Connect With Dr. Peter Kim

Website: https://www.curbsiderealestate.com/
Instagram: https://www.instagram.com/curbsiderealestate/
Facebook: https://www.facebook.com/curbsiderealestate
Twitter: https://twi

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[00:00] Peter: ​​​​It's a good hedge to have all these income sources. Cause you don't know what's going to happen. I'm part of it's like, you know, the, the business of medicine could change, but also your interests just might change. Like, you know, we put so much time and energy and to be a doctor and at the beginning, that's all you want to do.

But maybe 10 years into it, you're like, you know what? I don't want to be a doctor anymore. I want to do this. Or I want to do a part-time or I spend more time. My family that's me too. I want to spend more time my family or these kinds of things and your interest start to change. How are you going to have that flexibility to be able to do that, especially if you're relying a hundred percent of medicine for your, for your income.

And so the only way to do that is to have it coming from different sources. And so that's something I encourage everyone to do.

[00:45] Pranay: Hi and welcome to the, from MD to entrepreneur podcast inside, look on how to become a physician entrepreneur.

Everyone. I'm so excited to be able to talk to my friend and mentor Dr. Peter Kim, he's an anesthesiologist and a serial entrepreneur who has started multiple eight figure businesses, including passive income MD curbside real estate and descent equity group. We will break down his formula for turning a simple idea into a successful business.

Hey, Peter, how's it going? Thanks for joining us.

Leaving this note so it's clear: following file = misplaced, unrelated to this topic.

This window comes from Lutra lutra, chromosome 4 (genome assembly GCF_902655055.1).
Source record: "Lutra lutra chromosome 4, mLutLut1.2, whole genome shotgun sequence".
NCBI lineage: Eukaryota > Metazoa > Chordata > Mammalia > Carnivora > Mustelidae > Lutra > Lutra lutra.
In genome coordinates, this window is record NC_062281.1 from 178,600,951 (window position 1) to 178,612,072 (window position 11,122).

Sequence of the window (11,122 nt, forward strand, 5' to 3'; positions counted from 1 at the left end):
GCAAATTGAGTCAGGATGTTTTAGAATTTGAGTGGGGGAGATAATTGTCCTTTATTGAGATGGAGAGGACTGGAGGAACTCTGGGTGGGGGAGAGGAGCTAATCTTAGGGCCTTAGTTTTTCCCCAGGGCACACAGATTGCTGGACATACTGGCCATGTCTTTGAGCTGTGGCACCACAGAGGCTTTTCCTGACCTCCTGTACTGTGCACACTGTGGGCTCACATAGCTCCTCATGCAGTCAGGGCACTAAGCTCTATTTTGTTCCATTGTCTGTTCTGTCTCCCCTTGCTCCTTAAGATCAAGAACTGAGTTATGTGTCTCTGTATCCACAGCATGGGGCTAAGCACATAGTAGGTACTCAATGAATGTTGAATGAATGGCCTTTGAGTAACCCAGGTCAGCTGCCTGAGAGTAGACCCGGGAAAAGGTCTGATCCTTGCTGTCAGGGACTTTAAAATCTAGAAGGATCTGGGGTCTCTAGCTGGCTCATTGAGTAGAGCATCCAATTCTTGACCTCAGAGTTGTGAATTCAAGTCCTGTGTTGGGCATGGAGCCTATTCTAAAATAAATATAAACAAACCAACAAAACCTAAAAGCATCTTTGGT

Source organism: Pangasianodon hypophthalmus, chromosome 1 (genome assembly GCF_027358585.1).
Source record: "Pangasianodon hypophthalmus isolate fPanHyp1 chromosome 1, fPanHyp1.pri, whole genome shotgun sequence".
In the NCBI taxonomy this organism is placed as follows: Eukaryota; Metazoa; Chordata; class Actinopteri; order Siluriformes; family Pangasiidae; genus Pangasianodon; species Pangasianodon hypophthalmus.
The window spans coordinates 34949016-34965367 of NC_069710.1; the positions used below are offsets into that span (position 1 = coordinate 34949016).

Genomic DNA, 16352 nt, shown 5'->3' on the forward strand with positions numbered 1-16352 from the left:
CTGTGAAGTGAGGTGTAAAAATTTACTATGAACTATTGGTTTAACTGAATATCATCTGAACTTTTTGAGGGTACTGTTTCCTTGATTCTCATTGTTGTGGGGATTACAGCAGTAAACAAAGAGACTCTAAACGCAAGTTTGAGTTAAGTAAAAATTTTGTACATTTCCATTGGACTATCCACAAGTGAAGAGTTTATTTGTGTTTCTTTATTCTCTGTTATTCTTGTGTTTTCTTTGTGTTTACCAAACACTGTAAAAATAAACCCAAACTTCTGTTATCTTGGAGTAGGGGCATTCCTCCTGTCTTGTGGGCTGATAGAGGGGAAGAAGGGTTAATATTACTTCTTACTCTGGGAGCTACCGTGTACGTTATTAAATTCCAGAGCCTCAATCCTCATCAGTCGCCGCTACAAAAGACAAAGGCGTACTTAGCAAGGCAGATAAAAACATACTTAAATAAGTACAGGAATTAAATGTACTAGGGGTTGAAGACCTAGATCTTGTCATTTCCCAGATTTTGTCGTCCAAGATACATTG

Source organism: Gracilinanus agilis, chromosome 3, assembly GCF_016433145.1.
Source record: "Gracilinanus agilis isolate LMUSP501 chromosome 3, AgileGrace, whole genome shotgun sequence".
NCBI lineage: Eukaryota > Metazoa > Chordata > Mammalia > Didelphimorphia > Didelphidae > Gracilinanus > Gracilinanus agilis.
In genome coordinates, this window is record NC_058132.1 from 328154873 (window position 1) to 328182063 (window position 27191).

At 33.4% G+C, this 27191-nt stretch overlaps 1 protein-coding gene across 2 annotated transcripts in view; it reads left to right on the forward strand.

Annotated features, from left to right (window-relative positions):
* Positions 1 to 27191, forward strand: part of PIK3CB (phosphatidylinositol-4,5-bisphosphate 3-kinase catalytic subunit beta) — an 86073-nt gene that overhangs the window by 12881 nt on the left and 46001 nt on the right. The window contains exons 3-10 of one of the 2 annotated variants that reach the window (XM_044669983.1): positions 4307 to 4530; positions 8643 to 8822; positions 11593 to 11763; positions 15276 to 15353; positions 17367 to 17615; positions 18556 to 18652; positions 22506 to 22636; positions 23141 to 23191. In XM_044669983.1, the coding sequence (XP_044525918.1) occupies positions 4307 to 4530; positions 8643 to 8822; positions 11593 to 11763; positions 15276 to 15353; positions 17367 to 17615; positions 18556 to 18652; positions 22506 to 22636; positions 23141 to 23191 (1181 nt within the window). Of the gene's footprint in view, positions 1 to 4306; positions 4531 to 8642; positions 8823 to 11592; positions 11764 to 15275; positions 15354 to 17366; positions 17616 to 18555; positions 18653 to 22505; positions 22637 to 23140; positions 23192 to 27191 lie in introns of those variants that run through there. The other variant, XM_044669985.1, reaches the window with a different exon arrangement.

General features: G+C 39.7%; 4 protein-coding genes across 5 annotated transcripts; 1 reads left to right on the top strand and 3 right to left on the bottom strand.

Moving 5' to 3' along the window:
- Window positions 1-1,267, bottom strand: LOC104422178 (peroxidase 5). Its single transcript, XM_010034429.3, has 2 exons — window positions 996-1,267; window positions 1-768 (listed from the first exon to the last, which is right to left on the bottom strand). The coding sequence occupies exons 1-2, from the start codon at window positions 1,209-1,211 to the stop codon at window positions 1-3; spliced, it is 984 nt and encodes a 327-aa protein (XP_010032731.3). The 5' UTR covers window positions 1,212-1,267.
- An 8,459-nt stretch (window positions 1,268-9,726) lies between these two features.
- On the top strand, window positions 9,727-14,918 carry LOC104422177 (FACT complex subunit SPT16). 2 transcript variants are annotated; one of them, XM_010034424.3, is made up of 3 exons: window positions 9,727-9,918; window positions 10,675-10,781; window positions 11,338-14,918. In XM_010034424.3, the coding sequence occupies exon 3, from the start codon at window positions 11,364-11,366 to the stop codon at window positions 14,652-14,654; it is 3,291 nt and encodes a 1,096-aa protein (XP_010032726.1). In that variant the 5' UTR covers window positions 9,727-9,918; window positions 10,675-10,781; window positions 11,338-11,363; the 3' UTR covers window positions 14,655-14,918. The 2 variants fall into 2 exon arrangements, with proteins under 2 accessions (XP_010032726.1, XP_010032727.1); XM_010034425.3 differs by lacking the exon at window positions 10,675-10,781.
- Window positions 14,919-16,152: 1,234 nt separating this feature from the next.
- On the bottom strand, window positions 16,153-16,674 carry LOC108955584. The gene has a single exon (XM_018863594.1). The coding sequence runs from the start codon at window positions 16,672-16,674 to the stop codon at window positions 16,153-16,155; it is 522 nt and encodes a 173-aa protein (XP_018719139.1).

[01:20] Peter: Thanks for having me today. There's gonna be a lot of fun. 

[01:22] Pranay: Yeah. You know, you have to be my first interview guests. Super excited. 

[01:25] Peter: Thanks for having me. I'm honored. 

[01:28] Pranay: Yeah. Awesome. So I know a lot of people know Dr. Peter Kim with multiple businesses, but for the handful of people that don't know you, could you tell me a little bit about yourself?

[01:37] Peter: Uh, sure. I mean, anesthesiologist, I live on orange county, California, married to another physician who is an ophthalmologist. They have a couple of kids and actually I just moved to this area down from LA, like just about six months ago, besides the anesthesiologists, you know, over time, I've also focused on building different businesses.

Uh, as well as, uh, been a pretty avid real estate investor. And then the goal of all this stuff was to really just to create more control in my life, to be able to control my time better, to do things that I was passionate about. Uh, you know, I love being a doctor and I absolutely still love it, but it's not the only thing I wanted to do.

And, uh, um, you know, again, being a full-time physician, kind of a, it's tough on the schedule at times. And so I wanted to see if I could create a situation where I was able to do almost everything that I wanted to do. Uh, You know, live life on my own terms and be a good dad and husband at the same time.